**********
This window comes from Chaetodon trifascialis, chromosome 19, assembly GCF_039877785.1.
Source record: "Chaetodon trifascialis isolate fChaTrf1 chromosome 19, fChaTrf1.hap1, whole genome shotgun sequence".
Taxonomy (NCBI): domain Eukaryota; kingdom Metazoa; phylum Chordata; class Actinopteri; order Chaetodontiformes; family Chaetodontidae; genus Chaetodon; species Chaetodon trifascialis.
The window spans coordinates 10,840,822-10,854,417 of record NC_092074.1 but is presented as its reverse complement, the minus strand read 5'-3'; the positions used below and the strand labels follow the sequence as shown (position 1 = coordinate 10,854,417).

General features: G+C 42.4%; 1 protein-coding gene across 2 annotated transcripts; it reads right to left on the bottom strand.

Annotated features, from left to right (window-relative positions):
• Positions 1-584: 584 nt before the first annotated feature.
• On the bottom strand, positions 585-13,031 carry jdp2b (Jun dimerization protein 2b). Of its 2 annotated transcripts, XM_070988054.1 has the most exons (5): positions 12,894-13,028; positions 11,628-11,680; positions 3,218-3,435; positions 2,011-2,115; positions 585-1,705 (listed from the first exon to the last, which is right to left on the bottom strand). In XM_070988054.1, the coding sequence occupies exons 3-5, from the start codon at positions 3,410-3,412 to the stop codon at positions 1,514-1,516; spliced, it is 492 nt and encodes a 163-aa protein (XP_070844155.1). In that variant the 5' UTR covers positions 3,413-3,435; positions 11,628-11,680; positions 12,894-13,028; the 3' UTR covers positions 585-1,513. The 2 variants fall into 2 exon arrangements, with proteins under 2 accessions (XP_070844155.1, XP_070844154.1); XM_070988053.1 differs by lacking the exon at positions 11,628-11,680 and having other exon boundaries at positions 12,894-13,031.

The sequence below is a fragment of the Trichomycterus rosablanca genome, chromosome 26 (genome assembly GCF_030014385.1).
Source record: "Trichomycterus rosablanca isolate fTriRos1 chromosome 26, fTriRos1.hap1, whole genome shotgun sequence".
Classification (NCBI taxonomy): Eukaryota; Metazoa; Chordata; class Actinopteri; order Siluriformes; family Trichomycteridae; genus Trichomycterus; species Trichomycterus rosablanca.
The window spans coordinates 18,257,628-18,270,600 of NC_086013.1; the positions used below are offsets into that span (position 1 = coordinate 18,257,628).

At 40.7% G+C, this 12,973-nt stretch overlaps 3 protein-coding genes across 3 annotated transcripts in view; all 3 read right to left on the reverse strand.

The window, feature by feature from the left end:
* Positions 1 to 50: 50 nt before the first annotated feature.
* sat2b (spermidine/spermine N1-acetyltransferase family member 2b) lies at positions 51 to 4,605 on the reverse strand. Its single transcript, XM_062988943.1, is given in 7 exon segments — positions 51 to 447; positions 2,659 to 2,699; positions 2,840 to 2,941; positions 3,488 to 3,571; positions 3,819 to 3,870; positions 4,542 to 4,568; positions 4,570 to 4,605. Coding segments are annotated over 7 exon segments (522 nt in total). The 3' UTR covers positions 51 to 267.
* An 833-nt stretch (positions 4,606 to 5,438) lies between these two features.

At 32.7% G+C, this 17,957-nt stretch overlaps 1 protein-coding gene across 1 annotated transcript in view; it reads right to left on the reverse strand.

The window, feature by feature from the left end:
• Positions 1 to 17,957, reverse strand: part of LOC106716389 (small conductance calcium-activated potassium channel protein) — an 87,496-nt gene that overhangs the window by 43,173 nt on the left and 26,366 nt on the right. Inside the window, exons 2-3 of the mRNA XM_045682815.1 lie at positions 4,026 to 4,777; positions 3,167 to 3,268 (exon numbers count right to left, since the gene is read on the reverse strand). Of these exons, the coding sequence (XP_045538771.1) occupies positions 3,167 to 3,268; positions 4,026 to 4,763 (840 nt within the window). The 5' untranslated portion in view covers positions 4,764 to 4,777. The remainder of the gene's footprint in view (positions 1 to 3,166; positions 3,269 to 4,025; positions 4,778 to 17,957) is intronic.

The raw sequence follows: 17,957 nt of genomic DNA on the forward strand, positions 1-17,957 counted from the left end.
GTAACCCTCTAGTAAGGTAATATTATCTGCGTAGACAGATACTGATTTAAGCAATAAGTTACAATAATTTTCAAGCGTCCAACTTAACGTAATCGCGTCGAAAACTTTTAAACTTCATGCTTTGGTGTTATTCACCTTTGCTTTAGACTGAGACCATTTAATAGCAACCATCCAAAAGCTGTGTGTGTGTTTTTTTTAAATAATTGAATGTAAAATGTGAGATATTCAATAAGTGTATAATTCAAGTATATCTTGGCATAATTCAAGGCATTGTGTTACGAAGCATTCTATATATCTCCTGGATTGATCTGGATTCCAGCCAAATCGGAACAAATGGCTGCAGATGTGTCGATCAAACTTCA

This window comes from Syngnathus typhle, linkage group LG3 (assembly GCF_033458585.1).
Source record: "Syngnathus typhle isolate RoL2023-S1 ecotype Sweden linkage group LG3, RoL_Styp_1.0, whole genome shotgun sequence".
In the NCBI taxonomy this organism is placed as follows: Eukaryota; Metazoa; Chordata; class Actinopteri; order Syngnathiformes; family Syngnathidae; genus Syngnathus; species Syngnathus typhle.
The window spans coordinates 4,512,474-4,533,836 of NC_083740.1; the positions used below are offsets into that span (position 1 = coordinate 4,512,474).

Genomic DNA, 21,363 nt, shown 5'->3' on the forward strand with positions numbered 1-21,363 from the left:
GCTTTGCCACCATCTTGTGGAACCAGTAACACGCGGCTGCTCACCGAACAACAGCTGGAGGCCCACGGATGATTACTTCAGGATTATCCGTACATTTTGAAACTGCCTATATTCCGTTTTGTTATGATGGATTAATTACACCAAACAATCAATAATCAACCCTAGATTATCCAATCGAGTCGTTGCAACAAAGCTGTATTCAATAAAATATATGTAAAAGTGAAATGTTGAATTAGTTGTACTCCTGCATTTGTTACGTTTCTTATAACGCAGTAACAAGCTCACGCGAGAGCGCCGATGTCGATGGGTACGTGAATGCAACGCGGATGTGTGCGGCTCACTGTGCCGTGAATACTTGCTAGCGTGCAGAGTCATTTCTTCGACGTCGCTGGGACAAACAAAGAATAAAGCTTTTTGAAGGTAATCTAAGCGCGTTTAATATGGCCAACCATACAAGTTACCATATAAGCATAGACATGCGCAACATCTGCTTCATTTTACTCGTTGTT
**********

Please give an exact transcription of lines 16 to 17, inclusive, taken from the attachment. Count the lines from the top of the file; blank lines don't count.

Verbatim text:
* sat2b (spermidine/spermine N1-acetyltransferase family member 2b) lies at positions 51 to 4,605 on the reverse strand. Its single transcript, XM_062988943.1, is given in 7 exon segments — positions 51 to 447; positions 2,659 to 2,699; positions 2,840 to 2,941; positions 3,488 to 3,571; positions 3,819 to 3,870; positions 4,542 to 4,568; positions 4,570 to 4,605. Coding segments are annotated over 7 exon segments (522 nt in total). The 3' UTR covers positions 51 to 267.
* An 833-nt stretch (positions 4,606 to 5,438) lies between these two features.